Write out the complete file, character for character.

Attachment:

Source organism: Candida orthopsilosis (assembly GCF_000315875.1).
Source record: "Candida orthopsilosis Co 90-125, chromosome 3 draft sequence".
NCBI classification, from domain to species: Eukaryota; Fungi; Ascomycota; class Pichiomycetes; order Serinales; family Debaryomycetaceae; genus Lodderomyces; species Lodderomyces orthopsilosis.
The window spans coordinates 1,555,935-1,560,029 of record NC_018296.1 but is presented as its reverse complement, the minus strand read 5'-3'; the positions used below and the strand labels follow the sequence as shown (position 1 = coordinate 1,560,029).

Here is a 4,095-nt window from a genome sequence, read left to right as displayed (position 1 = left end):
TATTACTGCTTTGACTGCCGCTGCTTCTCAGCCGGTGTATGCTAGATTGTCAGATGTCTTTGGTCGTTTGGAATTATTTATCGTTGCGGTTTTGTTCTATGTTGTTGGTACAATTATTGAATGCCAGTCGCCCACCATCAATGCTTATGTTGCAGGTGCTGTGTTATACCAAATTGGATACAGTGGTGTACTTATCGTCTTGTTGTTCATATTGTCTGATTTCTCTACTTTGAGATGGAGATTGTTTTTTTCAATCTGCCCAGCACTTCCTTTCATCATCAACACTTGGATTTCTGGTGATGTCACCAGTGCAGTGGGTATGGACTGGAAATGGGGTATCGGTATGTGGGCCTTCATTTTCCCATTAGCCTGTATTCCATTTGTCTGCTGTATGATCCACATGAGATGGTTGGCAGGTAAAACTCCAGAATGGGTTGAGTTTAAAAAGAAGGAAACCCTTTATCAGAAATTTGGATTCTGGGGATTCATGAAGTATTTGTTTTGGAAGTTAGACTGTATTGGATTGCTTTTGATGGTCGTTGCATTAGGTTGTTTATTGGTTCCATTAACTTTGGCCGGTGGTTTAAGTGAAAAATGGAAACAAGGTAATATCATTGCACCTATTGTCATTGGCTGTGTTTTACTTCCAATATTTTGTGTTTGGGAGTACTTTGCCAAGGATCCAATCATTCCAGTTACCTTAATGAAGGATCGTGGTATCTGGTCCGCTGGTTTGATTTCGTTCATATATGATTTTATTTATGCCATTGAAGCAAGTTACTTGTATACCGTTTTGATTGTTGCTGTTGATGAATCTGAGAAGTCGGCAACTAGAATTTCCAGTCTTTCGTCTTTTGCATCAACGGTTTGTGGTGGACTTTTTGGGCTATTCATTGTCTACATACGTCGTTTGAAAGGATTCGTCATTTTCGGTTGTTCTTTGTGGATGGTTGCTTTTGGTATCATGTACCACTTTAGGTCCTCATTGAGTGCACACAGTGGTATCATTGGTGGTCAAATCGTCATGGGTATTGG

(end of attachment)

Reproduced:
Source organism: Candida orthopsilosis (assembly GCF_000315875.1).
Source record: "Candida orthopsilosis Co 90-125, chromosome 3 draft sequence".
NCBI classification, from domain to species: Eukaryota; Fungi; Ascomycota; class Pichiomycetes; order Serinales; family Debaryomycetaceae; genus Lodderomyces; species Lodderomyces orthopsilosis.
The window spans coordinates 1,555,935-1,560,029 of record NC_018296.1 but is presented as its reverse complement, the minus strand read 5'-3'; the positions used below and the strand labels follow the sequence as shown (position 1 = coordinate 1,560,029).

Here is a 4,095-nt window from a genome sequence, read left to right as displayed (position 1 = left end):
TATTACTGCTTTGACTGCCGCTGCTTCTCAGCCGGTGTATGCTAGATTGTCAGATGTCTTTGGTCGTTTGGAATTATTTATCGTTGCGGTTTTGTTCTATGTTGTTGGTACAATTATTGAATGCCAGTCGCCCACCATCAATGCTTATGTTGCAGGTGCTGTGTTATACCAAATTGGATACAGTGGTGTACTTATCGTCTTGTTGTTCATATTGTCTGATTTCTCTACTTTGAGATGGAGATTGTTTTTTTCAATCTGCCCAGCACTTCCTTTCATCATCAACACTTGGATTTCTGGTGATGTCACCAGTGCAGTGGGTATGGACTGGAAATGGGGTATCGGTATGTGGGCCTTCATTTTCCCATTAGCCTGTATTCCATTTGTCTGCTGTATGATCCACATGAGATGGTTGGCAGGTAAAACTCCAGAATGGGTTGAGTTTAAAAAGAAGGAAACCCTTTATCAGAAATTTGGATTCTGGGGATTCATGAAGTATTTGTTTTGGAAGTTAGACTGTATTGGATTGCTTTTGATGGTCGTTGCATTAGGTTGTTTATTGGTTCCATTAACTTTGGCCGGTGGTTTAAGTGAAAAATGGAAACAAGGTAATATCATTGCACCTATTGTCATTGGCTGTGTTTTACTTCCAATATTTTGTGTTTGGGAGTACTTTGCCAAGGATCCAATCATTCCAGTTACCTTAATGAAGGATCGTGGTATCTGGTCCGCTGGTTTGATTTCGTTCATATATGATTTTATTTATGCCATTGAAGCAAGTTACTTGTATACCGTTTTGATTGTTGCTGTTGATGAATCTGAGAAGTCGGCAACTAGAATTTCCAGTCTTTCGTCTTTTGCATCAACGGTTTGTGGTGGACTTTTTGGGCTATTCATTGTCTACATACGTCGTTTGAAAGGATTCGTCATTTTCGGTTGTTCTTTGTGGATGGTTGCTTTTGGTATCATGTACCACTTTAGGTCCTCATTGAGTGCACACAGTGGTATCATTGGTGGTCAAATCGTCATGGGTATTGG